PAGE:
Tiger's wheeling himself right back into the PGA National fray and as Dan Kilbridge reports for Golfweek, there wasn't much to this new normal to say in advance of a 7:45 am tee time with Patton Kizzire and Brandt Snedeker.
There was, however, what sounded to me like an admission that his fused back, while making him pain free, may be complicating his feel for certain shots.
“I can’t create the same angles I used to be able to create naturally,” Woods said. “Obviously I’m fused, so it’s a little bit different and I’m starting to learn what it feels like under the gun. Some of the shots I like to play, they’re not the same as they used to be and that part I’m going to have to learn. It’s not something that I’m used to because I’ve never felt like this, but this is the new norm.”
Tiger Tracker had some interesting observations on Tiger's Pro-Am round, which sounded similar to low-key approaches he took at Torrey Pines and Riviera, but with some stingers thrown in this time.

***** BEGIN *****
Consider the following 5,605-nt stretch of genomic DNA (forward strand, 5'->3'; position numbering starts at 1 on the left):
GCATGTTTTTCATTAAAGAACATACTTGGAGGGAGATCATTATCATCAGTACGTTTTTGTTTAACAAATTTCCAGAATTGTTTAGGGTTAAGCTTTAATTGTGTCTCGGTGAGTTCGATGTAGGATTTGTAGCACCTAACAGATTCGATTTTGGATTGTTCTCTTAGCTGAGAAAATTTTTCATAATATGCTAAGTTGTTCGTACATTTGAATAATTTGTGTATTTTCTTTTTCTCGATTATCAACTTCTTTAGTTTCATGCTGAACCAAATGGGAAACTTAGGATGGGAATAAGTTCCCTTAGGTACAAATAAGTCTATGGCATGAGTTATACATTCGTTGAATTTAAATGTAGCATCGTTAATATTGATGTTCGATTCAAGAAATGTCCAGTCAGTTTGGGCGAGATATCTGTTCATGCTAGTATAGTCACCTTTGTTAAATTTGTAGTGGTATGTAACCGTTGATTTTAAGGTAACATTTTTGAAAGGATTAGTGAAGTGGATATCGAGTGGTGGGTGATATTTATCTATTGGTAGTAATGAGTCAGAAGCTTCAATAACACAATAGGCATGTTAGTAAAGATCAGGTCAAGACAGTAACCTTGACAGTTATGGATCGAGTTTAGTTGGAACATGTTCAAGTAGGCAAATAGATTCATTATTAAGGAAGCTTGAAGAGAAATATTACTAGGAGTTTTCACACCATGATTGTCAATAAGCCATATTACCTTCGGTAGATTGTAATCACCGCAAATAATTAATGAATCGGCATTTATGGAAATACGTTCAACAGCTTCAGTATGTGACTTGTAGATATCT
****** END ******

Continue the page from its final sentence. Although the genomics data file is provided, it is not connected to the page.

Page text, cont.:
Kara Duffy of the local CBS affiliate detailed Tiger's impromptu meeting with Stoneman Douglas high student Kevin Shanahan, who is again volunteering at the tournament and who was introduced to Tiger by caddie Joe LaCava.
On Wednesday, the caddie for Tiger Woods got wind that Shanahan is a student there. Moments later, the golf great called him over during warm ups at the driving range, and what may have been a minor exchange in his mind, meant the world to Kevin.
“It was really a majority of me thanking him because I thought, ‘oh my God I’m getting this signed by Tiger Woods,’ but it really felt like he talked from the heart,” Shanahan said. “It didn’t feel scripted, it felt like it really came from him being sincere and saying, ‘I’m really sorry that you’re going through this,’ and it made me feel awesome!”
Last year’s Honda Classic winner Rickie Fowler also stopped for a photo with the teen.